# Regression – Why E(????) is the Best Linear Predictor and E(??|??) is the Best Predictor

econometricsestimationleast squarespredictorregression

Why does $$E(\epsilon_ix_i)$$ have the best linear predictor and $$E(\epsilon_i|x_i)$$ have the best predictor?

Each $$x_i$$ is a $$1\times K$$ vector. All of information I could understand is $$E(\epsilon_i|x_i)$$ stronger than $$E(\epsilon_ix_i)$$. Under $$E(\epsilon_i|x_i)$$, we have consequences $$E(\epsilon_i)=0$$ and $$E(\epsilon_ix_i)=0$$, those implies $$Cov(\epsilon_i,x_i)=E(\epsilon_ix_i)-E(\epsilon_i)E(x_i)=0$$. From those, I don't get why does one call best linear predictor and the other call best predictor.

The Equation 2.1 are $$Y=X\beta+\epsilon\\y_i=x^T_{i}\beta+\epsilon_i\quad, i\in\mathbb{N}$$

Let us begin by defining what we mean by "best predictor" and "best linear predictor". A best predictor of $$Y$$ given $$X$$ is a function $$m$$ of $$X$$ such that the mean squared error $$E[(Y-m(X))^2]$$ is minimized among all possible choices of $$m$$. Formally, the best predictor is a function in $$\mathrm{argmin}_{m}\, E[(Y-m(X))^2]$$ On the other hand, a best linear predictor is a linear function $$m$$ that minimizes the mean square error only within the class of other linear estimators. In other words, for the best linear predictor, we do not need to compare ourselves to non-linear functions, we just need to do the best we can subject to our linearity constraint. Formally, the best linear predictor is defined to the quantity $$X'\beta^*$$ where $$\beta^* \in \mathrm{argmin}_\beta\, E[(Y-X'\beta)^2]$$

Based on these definitions, let us begin with an important first observation. If a best predictor is linear, then it is also a best linear predictor. Why? Because in the definition of best predictor, we had to optimize our predictions over a much richer set of candidate functions, and in particular, this set of candidate functions must at least include the linear ones.

Now, to understand your question, we begin by solving explicitly for the best predictor and the best linear predictor. Let us first show that the best predictor is always given by the conditional expectation function, $$m(X) = E[Y|X]$$. To see why, first note that $$E[Y-m(X)|X] = 0$$ for almost all $$X$$. Now, consider any other candidate function $$g(X)$$. Then we have \begin{aligned}E[(Y-g(X))^2] &= E[(\{Y - m(X)\} + \{m(X) - g(X)\})^2] \\&= E[(Y-m(X))^2] + 2 E[(Y-m(X))(m(X)-g(X))] + E[(m(X) - g(X))^2]\end{aligned} Notice that the first term on the RHS does not depend on the choice of $$g$$ and the last term is minimized when $$g(X) = m(X)$$ for almost all $$X$$ and in that case takes on a value of $$0$$. To show that choosing $$g = m$$ is indeed a minimizer, it thus suffices to show that no matter the choice of $$g$$, the middle term is 0. But this follows immediately from the law of iterated expectations: \begin{aligned}E[(Y-m(X))(m(X)-g(X))] &= E[E[(Y-m(X))(m(X)-g(X))|X]] \\&= E[(m(X)-g(X))\underbrace{E[Y-m(X)|X]}_{=0}] = 0\end{aligned}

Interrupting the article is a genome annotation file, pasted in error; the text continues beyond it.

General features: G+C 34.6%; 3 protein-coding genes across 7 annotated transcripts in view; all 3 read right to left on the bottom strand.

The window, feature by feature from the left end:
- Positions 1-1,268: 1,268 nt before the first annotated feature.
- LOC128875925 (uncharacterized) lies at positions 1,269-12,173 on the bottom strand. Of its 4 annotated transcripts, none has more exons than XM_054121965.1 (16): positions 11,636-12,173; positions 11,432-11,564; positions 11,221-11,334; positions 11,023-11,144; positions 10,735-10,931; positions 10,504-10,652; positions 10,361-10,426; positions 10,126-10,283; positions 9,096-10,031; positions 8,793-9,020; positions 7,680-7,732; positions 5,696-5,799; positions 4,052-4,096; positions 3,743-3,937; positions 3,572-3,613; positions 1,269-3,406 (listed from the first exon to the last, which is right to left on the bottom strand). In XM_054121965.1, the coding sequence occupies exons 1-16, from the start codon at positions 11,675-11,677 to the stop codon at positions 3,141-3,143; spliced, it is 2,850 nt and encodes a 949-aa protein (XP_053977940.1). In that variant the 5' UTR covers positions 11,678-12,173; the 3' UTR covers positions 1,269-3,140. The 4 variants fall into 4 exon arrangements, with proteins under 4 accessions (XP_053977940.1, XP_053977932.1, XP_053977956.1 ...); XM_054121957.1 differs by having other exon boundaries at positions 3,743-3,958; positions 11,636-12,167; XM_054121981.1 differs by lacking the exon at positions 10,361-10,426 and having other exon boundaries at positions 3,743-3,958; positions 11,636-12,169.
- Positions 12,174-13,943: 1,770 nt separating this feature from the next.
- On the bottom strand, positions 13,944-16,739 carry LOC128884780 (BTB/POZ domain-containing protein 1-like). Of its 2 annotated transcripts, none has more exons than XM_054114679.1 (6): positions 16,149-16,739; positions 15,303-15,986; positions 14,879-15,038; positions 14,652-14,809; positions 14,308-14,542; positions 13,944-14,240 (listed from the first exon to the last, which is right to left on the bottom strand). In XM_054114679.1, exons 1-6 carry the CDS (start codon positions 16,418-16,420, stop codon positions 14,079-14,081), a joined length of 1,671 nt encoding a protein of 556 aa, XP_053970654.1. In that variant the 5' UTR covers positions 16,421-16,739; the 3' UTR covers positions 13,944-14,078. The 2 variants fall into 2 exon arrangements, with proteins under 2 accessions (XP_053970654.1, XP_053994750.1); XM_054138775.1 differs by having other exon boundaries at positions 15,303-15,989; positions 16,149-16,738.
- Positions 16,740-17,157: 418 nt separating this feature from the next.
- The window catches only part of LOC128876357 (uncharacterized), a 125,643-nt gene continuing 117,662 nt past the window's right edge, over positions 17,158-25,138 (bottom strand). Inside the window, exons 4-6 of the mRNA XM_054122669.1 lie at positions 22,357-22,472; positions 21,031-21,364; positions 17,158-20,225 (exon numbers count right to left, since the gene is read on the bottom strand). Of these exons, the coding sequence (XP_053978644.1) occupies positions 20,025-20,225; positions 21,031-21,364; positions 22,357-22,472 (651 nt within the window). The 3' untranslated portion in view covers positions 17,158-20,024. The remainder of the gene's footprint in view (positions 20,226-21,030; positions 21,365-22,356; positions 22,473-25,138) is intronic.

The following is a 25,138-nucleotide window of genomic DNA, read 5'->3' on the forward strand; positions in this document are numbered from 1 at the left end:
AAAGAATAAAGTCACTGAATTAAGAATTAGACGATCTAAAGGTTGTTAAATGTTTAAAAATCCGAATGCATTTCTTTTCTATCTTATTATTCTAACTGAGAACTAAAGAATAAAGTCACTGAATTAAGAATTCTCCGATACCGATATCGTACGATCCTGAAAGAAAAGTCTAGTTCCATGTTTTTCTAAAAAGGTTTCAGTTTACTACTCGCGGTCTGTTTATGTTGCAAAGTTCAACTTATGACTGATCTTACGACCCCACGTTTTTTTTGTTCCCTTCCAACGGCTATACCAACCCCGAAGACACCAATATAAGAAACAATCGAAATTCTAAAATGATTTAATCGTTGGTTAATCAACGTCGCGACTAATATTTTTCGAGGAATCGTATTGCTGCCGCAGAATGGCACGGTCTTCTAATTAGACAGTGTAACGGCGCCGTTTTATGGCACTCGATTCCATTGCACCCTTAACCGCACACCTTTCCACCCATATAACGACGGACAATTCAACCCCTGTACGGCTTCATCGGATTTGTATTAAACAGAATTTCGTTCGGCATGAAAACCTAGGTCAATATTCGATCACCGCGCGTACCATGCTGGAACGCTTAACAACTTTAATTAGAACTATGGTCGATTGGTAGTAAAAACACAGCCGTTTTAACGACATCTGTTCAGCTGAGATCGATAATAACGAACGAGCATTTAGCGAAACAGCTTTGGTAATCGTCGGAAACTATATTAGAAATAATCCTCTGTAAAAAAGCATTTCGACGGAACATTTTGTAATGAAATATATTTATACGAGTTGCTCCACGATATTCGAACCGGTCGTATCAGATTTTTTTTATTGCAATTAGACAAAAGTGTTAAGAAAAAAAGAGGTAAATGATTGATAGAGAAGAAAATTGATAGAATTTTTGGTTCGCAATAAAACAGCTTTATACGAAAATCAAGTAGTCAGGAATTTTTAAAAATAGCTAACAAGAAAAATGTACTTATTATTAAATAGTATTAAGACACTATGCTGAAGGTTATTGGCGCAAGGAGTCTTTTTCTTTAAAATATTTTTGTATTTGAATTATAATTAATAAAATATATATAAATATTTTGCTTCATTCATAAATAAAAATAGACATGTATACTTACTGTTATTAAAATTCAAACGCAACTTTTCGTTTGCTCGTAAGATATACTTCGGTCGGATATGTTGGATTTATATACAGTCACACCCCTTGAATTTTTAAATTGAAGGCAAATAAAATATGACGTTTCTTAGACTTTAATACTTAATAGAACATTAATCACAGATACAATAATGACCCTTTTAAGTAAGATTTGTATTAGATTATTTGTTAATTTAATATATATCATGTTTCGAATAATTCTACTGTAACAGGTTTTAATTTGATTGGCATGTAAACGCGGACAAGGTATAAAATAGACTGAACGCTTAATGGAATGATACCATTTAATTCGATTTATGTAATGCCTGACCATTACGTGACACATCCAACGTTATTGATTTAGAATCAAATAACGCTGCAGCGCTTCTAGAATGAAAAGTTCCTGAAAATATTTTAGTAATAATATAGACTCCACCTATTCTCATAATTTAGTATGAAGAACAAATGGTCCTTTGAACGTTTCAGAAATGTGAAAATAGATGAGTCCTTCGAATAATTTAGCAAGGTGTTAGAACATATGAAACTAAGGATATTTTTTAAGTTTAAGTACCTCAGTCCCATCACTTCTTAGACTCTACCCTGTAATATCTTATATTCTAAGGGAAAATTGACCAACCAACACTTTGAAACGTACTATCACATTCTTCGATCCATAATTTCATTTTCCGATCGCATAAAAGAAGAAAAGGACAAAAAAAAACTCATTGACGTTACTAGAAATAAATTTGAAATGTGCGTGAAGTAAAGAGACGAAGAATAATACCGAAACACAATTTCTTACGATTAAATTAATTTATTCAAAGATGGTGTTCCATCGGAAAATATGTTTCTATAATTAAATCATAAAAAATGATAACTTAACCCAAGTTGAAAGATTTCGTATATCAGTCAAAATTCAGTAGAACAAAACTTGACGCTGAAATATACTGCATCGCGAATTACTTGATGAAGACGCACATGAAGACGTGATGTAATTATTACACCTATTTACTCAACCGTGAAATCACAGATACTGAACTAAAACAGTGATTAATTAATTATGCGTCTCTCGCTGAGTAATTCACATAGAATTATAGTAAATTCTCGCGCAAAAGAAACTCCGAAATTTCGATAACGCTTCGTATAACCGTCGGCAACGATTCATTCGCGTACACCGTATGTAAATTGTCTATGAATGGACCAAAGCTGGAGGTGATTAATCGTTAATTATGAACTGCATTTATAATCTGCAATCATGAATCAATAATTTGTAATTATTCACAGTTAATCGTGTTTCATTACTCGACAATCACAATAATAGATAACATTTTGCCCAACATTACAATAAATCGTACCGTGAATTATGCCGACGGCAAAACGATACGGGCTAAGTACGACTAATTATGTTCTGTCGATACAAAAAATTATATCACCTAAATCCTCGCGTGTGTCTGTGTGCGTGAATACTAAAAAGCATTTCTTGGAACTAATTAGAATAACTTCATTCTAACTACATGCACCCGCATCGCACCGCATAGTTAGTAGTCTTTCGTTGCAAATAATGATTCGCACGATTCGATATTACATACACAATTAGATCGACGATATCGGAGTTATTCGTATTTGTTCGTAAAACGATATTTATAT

Next, let us show that the best linear predictor is always the population OLS prediction. Showing this is a matter of simple algebra: $$E[(Y-\beta' X)^2] = E[Y^2] - 2 \beta' E[XY] + \beta' E[XX']\beta$$ This is a quadratic form in $$\beta$$ with a positive definite quadratic term, so $$\beta$$ is optimized at the FOC, i.e. when $$-2 E[XY] + E[XX']\beta = 0 \iff \beta = E[XX']^{-1}E[XY]$$ This is simply the OLS slope the above discussion shows that the OLS slope is always the best predictor. Moreover, looking back at the first order condition, we could have rewritten it $$-2 E[X(Y - X'\beta)] = 0 \iff E[X\underbrace{(Y-X'\beta)}_{\equiv \epsilon}] = 0$$ This recovers the claim in the text that when $$E[X\epsilon]=0$$, then we have that $$\beta$$ is the best linear predictor. In fact, the condition $$E[X\epsilon]=0$$ is exactly the first order condition defining the optimality of $$\beta$$.

Finally, consider what it means for $$E[\epsilon|X] = 0$$. Since $$E[Y|X] = E[X'\beta|X] + E[\epsilon|X] = X'\beta + E[\epsilon|X]$$, this condition implies that $$E[Y|X] = X'\beta$$, i.e. that $$X'\beta$$ is in fact the conditional expectation function (this is why it is considered a strong assumption. It implicitly imposes that the conditional expectation function is in fact linear) for $$Y$$ and hence the best overall predictor, per the discussion above.

To recap, the condition that $$E[X\epsilon] = 0$$ can always be made true by defining $$\beta$$ in the linear model to be the "best" choice of $$\beta$$, i.e. the slope of the best linear predictor. On the other hand, the condition that $$E[\epsilon|X]=0$$ requires the must stronger condition that in fact, the conditional expectation function is linear.